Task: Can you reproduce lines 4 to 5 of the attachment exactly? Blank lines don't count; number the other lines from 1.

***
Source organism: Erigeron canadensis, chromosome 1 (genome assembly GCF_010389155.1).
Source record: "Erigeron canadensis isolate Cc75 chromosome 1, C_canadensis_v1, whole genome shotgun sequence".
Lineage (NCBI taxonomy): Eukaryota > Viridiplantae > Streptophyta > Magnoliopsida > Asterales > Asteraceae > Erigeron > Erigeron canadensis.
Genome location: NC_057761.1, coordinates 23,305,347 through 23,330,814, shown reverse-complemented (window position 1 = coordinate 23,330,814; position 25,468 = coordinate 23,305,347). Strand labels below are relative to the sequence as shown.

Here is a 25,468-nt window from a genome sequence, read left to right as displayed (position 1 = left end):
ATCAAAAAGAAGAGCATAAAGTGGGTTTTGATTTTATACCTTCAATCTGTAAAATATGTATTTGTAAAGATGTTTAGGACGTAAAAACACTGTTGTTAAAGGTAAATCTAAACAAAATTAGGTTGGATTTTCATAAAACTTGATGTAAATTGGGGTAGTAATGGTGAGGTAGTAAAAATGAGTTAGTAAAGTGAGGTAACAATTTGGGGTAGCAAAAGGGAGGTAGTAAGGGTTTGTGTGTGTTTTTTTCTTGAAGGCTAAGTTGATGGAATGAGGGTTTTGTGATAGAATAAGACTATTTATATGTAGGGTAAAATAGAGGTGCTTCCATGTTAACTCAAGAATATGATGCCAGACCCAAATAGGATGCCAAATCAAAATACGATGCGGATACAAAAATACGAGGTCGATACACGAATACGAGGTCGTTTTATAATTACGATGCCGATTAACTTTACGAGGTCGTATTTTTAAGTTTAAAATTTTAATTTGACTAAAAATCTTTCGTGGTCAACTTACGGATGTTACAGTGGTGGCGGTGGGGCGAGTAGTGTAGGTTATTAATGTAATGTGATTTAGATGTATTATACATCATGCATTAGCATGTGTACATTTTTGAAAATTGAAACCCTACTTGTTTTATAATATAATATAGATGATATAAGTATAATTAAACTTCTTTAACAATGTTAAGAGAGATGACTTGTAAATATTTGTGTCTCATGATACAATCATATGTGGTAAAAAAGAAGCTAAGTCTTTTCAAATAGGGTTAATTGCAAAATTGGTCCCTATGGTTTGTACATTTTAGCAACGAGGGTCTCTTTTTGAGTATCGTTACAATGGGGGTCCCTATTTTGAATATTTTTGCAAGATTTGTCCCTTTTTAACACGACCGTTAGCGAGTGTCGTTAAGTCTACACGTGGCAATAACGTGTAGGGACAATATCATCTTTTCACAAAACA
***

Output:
Genome location: NC_057761.1, coordinates 23,305,347 through 23,330,814, shown reverse-complemented (window position 1 = coordinate 23,330,814; position 25,468 = coordinate 23,305,347). Strand labels below are relative to the sequence as shown.

Here is a 25,468-nt window from a genome sequence, read left to right as displayed (position 1 = left end):